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Archives for June 2009

7, 11, 24 ...

Betsan Powys | 14:45 UK time, Tuesday, 30 June 2009


keifer.jpgFirst Plaid came up with their "7 4 '07" policies.

Then in 2011 it was Labour's turn to launch their election manifesto (or 'Mamifesto' as one of Leighton Andrews' mates thought it should be called with its pledge to supply extra support for childcare via "mobile mammas") and gave us "11 for 11".

We should, then, not be surprised that tomorrow, two years into the term of the Labour/Plaid government the coalition partners will be launching One Wales 24, a document marking the half-way point in the One Wales programme and a promise of 24 special events happening up and down the country. See what they've done there?

It's not yet online. It will be first thing tomorrow so when you can take a look at it and when we're not up to our eyes trying to make sure a complex story that involves each of the four parties and a lot of money is ready to be broadcast before the end of the week, let's debate it.

In the meantime the sobering thought that when I did run an online search for 24, what came up? Jack Bauer, who else and these adjectives all used in just a few paragraphs to describe his very own 24: "addictive .. acclaimed .. suspenseful .. trend-setting .. compelling .. astonishing .. momentous and shocking".

No pressure then on the script writers of One Wales 24.

Door opening

Betsan Powys | 09:56 UK time, Monday, 29 June 2009


It is his job of course but I've never heard the Presiding Officer sound quite ... well quite as much of a presider as he did this morning on Radio Wales.

Lord Dafydd Elis-Thomas was out to ooze authority and use his three minutes to say "nah nah nah nah nah" to those in Westminster who've dared suggest that MPs are 'independent' agents. They are not, he said. They are public servants and therefore directly accountable - as are Assembly Members - to the public for everything that they claim.

That is why you can hover your mouse on this and at a click, read AMs expenses for 2008-09. That is why, from this Autumn, you'll be able to click month by month if you're interested and find out what your Assembly Member has spent and claimed back from the public purse.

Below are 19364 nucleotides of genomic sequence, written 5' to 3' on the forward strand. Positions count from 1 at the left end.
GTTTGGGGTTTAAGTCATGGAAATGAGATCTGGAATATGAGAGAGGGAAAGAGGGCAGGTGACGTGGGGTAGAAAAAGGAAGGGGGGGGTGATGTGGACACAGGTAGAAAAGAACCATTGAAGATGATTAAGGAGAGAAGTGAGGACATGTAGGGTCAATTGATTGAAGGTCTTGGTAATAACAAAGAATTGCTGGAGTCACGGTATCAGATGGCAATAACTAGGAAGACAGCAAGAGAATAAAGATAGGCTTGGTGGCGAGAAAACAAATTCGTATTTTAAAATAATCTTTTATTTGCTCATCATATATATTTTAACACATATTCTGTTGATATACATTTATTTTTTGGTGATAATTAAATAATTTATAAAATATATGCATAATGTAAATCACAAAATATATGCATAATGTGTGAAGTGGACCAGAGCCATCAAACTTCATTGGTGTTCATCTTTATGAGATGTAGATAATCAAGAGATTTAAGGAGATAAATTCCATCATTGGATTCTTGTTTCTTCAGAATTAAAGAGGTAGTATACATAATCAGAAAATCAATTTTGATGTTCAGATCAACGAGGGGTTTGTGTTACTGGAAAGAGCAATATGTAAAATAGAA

And let's give Lord Elis-Thomas his due (in lieu of expenses for coming in early to do the interview.) He has presided over an institution where those who work in it, for it, visit it can utter the word transparency without blushing. Along with the Assembly Commission he has decided that not all publicity is, after all, good publicity and that coming clean, going for the option of disclosure is better than being dragged kicking and screaming online and only then when the thick, black pen has done the rounds.

But hang on a minute. Just before we get too carried away with our virtue here in Wales - as though there's something in the water that makes Cardiff Bay more virtuous than Westminster - let's cast our mind back a few years.

Yes, there were the iPods, the sofas, the tvs and bathroom makeovers. But I'm thinking institution here, not individuals.

It was only a few years ago that Freedom of Information bids to the Assembly enquiring about AMs' expenses were turned down. Openness? What openness?

As late as April 2007 - in other words after the 2006 Government of Wales Act had created the situtation where there was an Assembly Commission in a position to respond - we sent an FoI bid to the staff of the Presiding Officer requesting access to expense claims and Additional Costs Allowances. The final paragraph went like this:

"I understand that the individual expenses claims of members has been publicly available in Scotland since 2005. I trust that as part of its ongoing commitment to transparency and openess the Assembly will wish to follow suit". As it so happens, back then, no it didn't.

Back came the response:

"The files referred to in your request contain information which is considered to be personal to the Assembly Member concerned, and where relevant, the staff who work for them and third parties. Therefore the release of this information would again not be consistent with Data Protection Principles and are, therefore, also exempt under section 40 of the Freedom of Information Act 2000. Whilst it is possible that the files contain information that may not be personal information then the cost of reviewing each of the files and redacting any personal information would be disproportionate.

However if you are able to be more specific with your request we can give you a breakdown of Assembly Members expenses".

It didn't wish to emulate the Scottish transparency then ... but it does now. It took another bid before the door finally opened. The software used to put all claims online today is the same as that used by the Scottish Parliament. The principle is the same here too: your claims are generally based on receipts. If you're out of pocket, you get to claim it back.

And there are more reforms on the way, ones that will inevitably touch things like the second home allowance that has almost become a dirty word to uttered only very quietly and within the confines of the Fees Office.

Sir Roger Jones' recommendations will be made public a week today. The man must feel ever so slightly like a striker facing an open goal. Who's going to argue with him when he has 2, 251, 968 Welsh voters on his side?

What did I miss?

Betsan Powys | 20:15 UK time, Thursday, 25 June 2009


A question from a member of a faith group on human rights and asylum seekers. Silence from the panel who look to Sir Emyr. He recognises a hospital pass when he sees one. He is, after all, a bit of an expert on the UN and the relations of any number of international institutions with it.